Florida badly needs open-eyed policies that drive disclosure, better information-sharing, and a statewide conversation about the future of coastal communities. Now turn that inside out and you have what state officials have delivered.
What climate leadership looks like
In Florida, the climate science has come through with stunning clarity – look at the problem from any angle and it’s the same thing: rising seas are going to claim large areas of this low, flat state this century (starting in the first half), and we have to do… something. But–with the notable exception of Southeast Florida’s hard work and other pockets–state leadership is behaving as if the science doesn’t exist, and insisting others do as well.
Now, Florida is a very big and populous state, and I’ve been told it’s like several states stitched together. Are the solutions obvious? No. Is it going to be hard? Very. That’s why we elect leaders.
Governor Scott, along with Senators Rubio and Nelson, should be playing Paul Revere on this issue, alerting anyone who will listen about the urgency, and appealing far and wide for help for their state. They should be passionately petitioning the federal government for aid for Florida’s vast coastal adaptation challenge. Stopping short of that, Governor Scott should be mobilizing state resources and capacity to the effort, and implementing policies to bring sea level rise squarely into relevant decisions. That’s leadership in the face of crisis, and exceptional leadership is what Florida needs.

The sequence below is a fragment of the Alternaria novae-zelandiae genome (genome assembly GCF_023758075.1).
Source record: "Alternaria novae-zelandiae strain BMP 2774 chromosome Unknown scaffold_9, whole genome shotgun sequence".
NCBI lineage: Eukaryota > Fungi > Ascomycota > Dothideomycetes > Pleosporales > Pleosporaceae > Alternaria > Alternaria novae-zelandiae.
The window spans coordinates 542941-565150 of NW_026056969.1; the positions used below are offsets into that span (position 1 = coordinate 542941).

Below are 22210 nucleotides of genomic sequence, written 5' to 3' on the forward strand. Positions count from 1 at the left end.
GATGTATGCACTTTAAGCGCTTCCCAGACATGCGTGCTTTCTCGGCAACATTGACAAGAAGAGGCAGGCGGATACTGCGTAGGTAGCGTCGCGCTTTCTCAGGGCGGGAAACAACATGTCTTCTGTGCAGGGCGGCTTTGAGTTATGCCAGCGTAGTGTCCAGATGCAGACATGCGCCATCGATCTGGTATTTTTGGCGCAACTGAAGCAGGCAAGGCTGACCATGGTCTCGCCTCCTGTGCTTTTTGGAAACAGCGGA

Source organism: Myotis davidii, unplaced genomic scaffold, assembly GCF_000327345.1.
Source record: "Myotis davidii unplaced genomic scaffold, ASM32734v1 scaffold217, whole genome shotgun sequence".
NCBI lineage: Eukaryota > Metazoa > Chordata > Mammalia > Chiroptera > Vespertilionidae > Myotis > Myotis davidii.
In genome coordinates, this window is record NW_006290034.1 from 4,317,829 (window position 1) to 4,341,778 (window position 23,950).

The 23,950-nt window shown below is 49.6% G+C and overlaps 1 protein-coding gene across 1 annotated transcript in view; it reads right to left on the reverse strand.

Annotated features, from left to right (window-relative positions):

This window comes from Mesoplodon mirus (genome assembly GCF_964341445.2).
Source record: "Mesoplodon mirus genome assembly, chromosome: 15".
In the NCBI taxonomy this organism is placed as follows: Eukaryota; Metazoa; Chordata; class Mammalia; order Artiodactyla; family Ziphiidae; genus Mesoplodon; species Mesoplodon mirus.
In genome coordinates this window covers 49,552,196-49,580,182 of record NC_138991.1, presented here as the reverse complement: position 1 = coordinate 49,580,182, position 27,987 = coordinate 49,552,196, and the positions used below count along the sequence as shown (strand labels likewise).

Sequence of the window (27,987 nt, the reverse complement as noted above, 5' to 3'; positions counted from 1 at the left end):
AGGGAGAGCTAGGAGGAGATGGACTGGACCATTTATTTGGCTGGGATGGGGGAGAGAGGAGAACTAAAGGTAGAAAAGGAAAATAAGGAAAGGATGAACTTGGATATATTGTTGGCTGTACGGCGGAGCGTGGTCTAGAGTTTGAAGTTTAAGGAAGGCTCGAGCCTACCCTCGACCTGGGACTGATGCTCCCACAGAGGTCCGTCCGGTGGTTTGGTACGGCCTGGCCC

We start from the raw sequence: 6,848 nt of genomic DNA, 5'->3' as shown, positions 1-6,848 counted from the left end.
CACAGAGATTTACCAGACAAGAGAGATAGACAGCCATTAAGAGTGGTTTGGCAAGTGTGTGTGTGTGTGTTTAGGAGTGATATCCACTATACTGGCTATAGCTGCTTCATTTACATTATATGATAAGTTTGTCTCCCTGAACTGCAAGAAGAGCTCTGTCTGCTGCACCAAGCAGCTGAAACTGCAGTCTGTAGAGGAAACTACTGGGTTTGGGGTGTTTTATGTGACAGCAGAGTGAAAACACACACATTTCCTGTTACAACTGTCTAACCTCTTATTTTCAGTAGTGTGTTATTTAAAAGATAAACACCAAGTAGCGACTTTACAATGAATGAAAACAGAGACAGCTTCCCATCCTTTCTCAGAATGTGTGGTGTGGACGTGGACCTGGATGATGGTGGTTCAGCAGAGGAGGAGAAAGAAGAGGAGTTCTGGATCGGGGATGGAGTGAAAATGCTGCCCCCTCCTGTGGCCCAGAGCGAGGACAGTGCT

What they have too often gotten, however, is a distortion of the facts, distraction from the issues, an unwillingness to act, and now, we’re learning, obstructionism.
Tallahassee, we have a problem and it’s you.
About the author: Erika Spanger-Siegfried is a senior analyst in the Climate & Energy program at UCS. She currently manages UCS’s coastal and Mountain West climate impacts projects, designed to shed light through new research and outreach on ongoing local impacts, current efforts to cope, and the urgency of high-level action. Erika formerly managed the Energy-Water Initiative (EW3) and, prior to that, the Northeast Climate Impacts Assessment, a research effort to explore climate change, impacts, and solutions in the northeastern United States. She holds a master’s degree in energy and environmental analysis from Boston University. See Erika's full bio.